America spends an unprecedented amount of money on health care every year. In 2009, the United States spent an estimated $2.5 trillion on health care, consuming 17.3% of the GDP. According the the Centers for Medicare and Medicaid Services (CMS), last year’s health care costs represent the largest one-year increase in the health share of GDP since the measure was first tracked in 1960.
If you break down health costs even further, the direct impact on American families is alarming. In 2000, family health insurance purchased through an employer cost $6,438 and consumed 13% of median family income. In 2008, the same family health insurance cost $12,680, a 97% increase over the 2000 cost, consuming roughly 21% of median family income. If nothing is done to change the way our health care system works, spending levels will continue to rise at an unsustainable rate. In just nine years from now, health care spending will consume more than 19% of GDP.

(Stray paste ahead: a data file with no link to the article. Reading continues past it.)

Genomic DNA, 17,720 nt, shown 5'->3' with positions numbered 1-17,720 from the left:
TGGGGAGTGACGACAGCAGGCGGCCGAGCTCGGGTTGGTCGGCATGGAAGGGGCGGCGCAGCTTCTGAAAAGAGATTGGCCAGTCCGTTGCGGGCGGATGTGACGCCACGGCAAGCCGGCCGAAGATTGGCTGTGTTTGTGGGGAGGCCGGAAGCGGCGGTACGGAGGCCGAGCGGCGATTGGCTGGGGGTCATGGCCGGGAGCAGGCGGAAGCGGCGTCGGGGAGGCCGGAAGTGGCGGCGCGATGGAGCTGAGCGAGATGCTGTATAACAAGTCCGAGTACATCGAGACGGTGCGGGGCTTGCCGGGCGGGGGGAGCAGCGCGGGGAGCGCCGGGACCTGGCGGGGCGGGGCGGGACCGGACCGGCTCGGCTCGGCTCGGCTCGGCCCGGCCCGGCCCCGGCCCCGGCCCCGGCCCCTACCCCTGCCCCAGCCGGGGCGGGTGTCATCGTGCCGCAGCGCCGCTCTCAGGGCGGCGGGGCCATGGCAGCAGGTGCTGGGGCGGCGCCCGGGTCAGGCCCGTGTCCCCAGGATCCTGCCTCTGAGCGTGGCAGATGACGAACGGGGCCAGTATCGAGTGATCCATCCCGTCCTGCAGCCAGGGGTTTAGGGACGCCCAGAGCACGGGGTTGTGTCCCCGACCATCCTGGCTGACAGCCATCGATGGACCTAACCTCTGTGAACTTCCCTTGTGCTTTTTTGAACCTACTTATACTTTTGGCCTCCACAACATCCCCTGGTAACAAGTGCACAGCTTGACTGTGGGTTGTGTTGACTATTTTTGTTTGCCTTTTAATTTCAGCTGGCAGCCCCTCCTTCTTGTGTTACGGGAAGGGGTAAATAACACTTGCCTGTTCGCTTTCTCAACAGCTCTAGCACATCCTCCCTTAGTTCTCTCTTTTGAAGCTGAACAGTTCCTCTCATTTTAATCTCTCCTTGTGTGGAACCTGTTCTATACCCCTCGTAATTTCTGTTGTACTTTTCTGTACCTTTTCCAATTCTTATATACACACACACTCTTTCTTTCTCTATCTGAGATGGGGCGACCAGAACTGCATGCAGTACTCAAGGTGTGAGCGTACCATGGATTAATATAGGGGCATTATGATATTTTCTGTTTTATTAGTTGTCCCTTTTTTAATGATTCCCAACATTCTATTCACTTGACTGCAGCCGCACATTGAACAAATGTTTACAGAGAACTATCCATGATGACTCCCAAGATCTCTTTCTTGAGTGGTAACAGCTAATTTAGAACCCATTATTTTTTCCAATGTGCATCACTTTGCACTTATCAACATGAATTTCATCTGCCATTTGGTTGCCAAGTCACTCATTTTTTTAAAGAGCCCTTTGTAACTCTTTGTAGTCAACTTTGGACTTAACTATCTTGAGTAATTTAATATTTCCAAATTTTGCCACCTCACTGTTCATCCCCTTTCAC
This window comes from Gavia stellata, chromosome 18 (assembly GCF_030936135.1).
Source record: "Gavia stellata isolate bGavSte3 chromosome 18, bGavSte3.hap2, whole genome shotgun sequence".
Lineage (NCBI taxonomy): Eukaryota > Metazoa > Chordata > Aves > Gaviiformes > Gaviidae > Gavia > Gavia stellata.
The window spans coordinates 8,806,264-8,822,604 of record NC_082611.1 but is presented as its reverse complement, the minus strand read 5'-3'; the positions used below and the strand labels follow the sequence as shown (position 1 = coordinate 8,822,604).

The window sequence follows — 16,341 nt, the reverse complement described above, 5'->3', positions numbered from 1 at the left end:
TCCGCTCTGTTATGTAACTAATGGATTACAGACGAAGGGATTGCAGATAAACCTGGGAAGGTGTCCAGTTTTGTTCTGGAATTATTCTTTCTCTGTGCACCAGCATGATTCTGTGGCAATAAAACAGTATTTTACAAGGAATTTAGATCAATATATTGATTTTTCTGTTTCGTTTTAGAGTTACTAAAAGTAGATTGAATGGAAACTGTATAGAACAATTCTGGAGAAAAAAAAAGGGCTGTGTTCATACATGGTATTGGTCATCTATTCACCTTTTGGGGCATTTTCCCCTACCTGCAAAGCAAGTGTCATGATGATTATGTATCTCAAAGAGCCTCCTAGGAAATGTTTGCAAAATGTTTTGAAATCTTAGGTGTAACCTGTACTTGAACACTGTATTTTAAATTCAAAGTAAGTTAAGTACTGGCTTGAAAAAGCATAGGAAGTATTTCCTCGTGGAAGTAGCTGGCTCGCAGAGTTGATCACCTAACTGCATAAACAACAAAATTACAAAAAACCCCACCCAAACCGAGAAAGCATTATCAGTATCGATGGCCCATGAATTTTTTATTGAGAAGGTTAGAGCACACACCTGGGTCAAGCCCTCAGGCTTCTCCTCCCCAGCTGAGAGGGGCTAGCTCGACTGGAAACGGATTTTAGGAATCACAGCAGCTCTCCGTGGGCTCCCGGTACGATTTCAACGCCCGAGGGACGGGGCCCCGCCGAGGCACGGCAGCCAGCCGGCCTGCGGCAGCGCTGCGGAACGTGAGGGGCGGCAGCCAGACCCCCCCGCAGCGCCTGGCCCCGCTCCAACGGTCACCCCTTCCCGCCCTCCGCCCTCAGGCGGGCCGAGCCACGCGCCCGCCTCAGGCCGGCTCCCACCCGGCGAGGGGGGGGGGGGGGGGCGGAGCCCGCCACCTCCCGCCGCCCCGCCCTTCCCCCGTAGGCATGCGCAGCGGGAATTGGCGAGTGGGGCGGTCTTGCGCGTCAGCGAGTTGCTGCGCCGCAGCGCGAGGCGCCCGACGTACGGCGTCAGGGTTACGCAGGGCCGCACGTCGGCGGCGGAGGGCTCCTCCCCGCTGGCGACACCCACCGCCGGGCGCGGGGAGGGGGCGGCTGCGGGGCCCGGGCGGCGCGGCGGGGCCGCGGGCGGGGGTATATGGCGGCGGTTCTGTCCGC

There is no question that health care reform is needed today to curb rising costs. The health insurance reform bill passed by the Senate in December 2009 will reduce deficits by $132 billion over the next ten years. If we’re serious about reducing the deficit, we can’t do it without signing health care reform into law this year.